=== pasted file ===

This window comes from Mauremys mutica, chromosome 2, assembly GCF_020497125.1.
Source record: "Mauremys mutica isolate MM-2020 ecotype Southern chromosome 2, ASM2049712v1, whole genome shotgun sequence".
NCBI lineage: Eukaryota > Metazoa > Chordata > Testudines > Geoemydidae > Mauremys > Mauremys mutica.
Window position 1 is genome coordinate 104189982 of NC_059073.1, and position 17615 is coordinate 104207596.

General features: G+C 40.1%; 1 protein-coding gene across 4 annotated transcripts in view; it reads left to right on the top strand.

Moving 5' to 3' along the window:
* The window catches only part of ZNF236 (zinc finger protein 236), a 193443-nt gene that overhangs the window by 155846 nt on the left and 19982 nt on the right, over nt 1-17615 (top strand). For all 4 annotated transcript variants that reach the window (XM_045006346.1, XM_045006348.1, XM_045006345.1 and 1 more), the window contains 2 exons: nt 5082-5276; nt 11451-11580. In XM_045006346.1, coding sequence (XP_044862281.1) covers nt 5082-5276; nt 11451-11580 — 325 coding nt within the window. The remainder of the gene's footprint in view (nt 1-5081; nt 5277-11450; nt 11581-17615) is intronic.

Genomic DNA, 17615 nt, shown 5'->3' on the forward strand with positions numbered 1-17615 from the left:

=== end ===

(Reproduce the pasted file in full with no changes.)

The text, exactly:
This window comes from Mauremys mutica, chromosome 2, assembly GCF_020497125.1.
Source record: "Mauremys mutica isolate MM-2020 ecotype Southern chromosome 2, ASM2049712v1, whole genome shotgun sequence".
NCBI lineage: Eukaryota > Metazoa > Chordata > Testudines > Geoemydidae > Mauremys > Mauremys mutica.
Window position 1 is genome coordinate 104189982 of NC_059073.1, and position 17615 is coordinate 104207596.

General features: G+C 40.1%; 1 protein-coding gene across 4 annotated transcripts in view; it reads left to right on the top strand.

Moving 5' to 3' along the window:
* The window catches only part of ZNF236 (zinc finger protein 236), a 193443-nt gene that overhangs the window by 155846 nt on the left and 19982 nt on the right, over nt 1-17615 (top strand). For all 4 annotated transcript variants that reach the window (XM_045006346.1, XM_045006348.1, XM_045006345.1 and 1 more), the window contains 2 exons: nt 5082-5276; nt 11451-11580. In XM_045006346.1, coding sequence (XP_044862281.1) covers nt 5082-5276; nt 11451-11580 — 325 coding nt within the window. The remainder of the gene's footprint in view (nt 1-5081; nt 5277-11450; nt 11581-17615) is intronic.

Genomic DNA, 17615 nt, shown 5'->3' on the forward strand with positions numbered 1-17615 from the left: